estimated that the wartime strategic reserves of food for the army are
sufficient to feed the regular troops for 500 days, while fuel and
ammunition – amounting to 1.5 million and 1.7 million tonnes
respectively – are sufficient to wage a full-scale war for 100
The KPA does not operate aircraft carriers, but has other means of
power projection. Korean People's Air Force Il-76MD aircraft provide a
strategic airlift capacity of 6,000 troops, while the Navy's sea lift
capacity amounts to 15,000 troops. The Strategic Rocket Forces
operate more than 1,000 ballistic missiles according to South Korean
officials in 2010, although the U.S. Department of Defense
reported in 2012 that
North Korea has fewer than 200 missile
North Korea acquired 12 Foxtrot class and Golf-II class
missile submarines as scrap in 1993. Some analysts suggest that
these have either been refurbished with the help of Russian experts or
their launch tubes have been reverse-engineered and externally fitted
to regular submarines or cargo ships. However GlobalSecurity
reports that the submarines were rust-eaten hulks with the launch
tubes inactivated under Russian observation before delivery, and
U.S. Department of Defense
U.S. Department of Defense does not list them as active.
A photograph of
Kim Jong-un receiving a briefing from his top generals
on 29 March 2013 showed a list that purported to show that the
military had a minimum of 40 submarines, 13 landing ships, 6
minesweepers, 27 support vessels and 1,852 aircraft.
The Korean People's
Army operates a very large amount of equipment,
including 4,100 tanks, 2,100 APCs, 8,500 field artillery pieces, 5,100
multiple rocket launchers, 11,000 air defense guns and some 10,000
MANPADS and anti-tank guided missiles in the Ground force; about
500 vessels in the Navy and 730 combat aircraft in the Air
Force, of which 478 are fighters and 180 are bombers. North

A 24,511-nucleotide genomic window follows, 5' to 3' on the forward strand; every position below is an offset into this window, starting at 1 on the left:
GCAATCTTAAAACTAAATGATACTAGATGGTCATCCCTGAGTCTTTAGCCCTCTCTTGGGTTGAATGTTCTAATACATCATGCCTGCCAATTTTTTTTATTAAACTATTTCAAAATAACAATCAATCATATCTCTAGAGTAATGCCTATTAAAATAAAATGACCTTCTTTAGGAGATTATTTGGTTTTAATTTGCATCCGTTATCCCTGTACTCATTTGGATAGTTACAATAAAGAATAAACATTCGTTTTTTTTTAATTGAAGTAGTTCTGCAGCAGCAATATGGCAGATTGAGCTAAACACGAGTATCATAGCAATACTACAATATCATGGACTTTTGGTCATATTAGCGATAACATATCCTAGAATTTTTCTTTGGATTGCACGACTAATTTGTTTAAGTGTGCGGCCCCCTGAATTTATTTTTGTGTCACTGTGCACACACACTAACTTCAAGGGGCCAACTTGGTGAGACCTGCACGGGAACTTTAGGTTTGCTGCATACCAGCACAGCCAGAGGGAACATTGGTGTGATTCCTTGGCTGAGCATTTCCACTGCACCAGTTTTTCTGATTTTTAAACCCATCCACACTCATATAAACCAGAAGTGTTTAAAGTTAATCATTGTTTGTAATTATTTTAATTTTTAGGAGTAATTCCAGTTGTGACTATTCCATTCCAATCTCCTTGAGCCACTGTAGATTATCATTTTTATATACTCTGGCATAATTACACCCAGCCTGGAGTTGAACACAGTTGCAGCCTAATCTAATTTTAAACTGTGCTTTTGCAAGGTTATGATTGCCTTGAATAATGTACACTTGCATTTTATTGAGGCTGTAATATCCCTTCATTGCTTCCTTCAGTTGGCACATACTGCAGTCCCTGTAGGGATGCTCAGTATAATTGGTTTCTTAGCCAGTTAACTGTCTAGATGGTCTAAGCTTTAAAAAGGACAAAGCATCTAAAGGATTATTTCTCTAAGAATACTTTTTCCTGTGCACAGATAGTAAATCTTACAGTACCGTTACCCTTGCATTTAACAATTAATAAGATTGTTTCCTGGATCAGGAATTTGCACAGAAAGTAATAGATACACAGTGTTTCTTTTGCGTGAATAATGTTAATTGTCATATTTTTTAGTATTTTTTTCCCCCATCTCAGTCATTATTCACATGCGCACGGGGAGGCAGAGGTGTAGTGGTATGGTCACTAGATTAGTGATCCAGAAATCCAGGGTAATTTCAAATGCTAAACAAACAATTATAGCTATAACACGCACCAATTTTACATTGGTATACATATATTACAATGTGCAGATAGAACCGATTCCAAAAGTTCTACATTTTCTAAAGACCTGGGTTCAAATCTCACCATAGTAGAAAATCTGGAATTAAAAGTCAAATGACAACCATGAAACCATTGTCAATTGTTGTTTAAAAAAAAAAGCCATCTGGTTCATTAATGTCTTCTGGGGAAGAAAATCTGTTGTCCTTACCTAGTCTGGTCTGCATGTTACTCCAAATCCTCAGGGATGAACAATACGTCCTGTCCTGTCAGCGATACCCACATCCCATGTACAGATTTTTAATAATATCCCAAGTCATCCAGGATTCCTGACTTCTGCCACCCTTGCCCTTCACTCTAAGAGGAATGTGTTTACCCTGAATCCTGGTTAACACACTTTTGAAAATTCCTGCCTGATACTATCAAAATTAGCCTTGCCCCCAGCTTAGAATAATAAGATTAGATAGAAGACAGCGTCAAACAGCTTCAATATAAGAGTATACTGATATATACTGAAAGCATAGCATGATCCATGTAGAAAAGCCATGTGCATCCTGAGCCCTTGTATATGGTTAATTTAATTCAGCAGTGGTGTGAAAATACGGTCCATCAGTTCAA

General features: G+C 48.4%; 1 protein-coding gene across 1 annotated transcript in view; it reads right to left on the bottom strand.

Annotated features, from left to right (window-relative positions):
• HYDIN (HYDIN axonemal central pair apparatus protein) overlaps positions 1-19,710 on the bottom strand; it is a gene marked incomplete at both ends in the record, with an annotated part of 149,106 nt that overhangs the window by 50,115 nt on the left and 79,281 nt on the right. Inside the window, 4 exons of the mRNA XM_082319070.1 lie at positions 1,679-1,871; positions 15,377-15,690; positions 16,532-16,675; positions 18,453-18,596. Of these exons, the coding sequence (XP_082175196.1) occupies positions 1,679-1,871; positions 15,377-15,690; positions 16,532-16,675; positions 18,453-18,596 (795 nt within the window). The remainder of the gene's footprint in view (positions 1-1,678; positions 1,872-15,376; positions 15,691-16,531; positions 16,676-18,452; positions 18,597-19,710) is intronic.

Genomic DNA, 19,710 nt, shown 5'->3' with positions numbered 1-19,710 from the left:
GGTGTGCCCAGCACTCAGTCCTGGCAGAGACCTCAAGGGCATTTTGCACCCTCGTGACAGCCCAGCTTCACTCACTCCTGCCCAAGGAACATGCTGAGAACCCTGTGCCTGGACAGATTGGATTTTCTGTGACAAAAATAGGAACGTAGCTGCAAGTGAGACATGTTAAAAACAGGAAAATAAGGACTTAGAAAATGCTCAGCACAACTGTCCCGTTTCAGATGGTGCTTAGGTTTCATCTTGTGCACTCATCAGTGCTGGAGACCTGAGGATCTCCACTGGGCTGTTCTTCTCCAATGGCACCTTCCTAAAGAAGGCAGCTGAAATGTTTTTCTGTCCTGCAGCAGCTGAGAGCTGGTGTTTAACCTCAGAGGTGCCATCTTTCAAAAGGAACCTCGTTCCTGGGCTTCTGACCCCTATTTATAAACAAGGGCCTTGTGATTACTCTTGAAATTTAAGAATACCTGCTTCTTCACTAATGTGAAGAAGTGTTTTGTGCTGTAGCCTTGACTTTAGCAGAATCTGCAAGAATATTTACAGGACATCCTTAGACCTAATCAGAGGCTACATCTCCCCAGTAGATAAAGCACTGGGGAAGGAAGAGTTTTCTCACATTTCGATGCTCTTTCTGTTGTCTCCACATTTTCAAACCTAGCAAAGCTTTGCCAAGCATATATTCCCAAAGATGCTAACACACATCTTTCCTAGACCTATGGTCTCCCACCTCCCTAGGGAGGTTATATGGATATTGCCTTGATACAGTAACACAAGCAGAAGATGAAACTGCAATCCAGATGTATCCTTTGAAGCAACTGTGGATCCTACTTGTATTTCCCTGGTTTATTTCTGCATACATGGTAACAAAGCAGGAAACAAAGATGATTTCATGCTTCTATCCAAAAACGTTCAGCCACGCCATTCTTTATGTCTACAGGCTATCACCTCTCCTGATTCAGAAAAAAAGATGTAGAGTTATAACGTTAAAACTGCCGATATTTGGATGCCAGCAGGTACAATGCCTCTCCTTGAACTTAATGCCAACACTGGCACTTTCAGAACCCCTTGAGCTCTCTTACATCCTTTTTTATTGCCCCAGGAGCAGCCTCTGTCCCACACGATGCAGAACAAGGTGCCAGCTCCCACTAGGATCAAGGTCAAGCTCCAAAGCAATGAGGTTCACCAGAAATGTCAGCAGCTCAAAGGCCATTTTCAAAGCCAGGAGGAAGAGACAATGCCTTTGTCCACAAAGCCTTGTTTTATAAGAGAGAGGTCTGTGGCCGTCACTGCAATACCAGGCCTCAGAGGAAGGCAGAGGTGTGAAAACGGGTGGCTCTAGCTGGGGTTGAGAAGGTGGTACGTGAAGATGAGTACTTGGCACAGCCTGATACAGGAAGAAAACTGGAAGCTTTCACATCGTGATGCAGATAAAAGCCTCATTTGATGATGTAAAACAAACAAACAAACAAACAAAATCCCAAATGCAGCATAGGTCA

Korea also has the largest special forces in the world, as well as the
largest submarine fleet. The equipment is a mixture of World War
II vintage vehicles and small arms, widely proliferated Cold War
technology, and more modern Soviet or locally produced weapons.
North Korea possesses a vast array of long range artillery in shelters
just north of the Korean Demilitarized Zone. It has been a
long-standing cause for concern that a preemptive strike or
retaliatory strike on
Seoul using this arsenal of artillery north of
the Demilitarized Zone would lead to a massive loss of life in Seoul.
Estimates on how many people would die in an attack on
When the Clinton administration mobilized forces over the reactor at
Yongbyon in 1994, planners concluded that retaliation by North Korea
Seoul could kill 40,000 people. Other estimates projects
hundreds of thousands or possibly millions of fatalities if North
Korea uses chemical munitions.
The KPA possess a variety of Chinese and Soviet sourced equipment and
weaponry, as well as locally produced versions and improvements of the
former. Soldiers are mostly armed with indigenous Kalashnikov-type
rifles as the standard issue weapon. Front line troops are issued the
Type 88, while the older
Type 58 assault rifle
Type 58 assault rifle and Type 68A/B have
been shifted to rear echelon or home guard units. A rifle of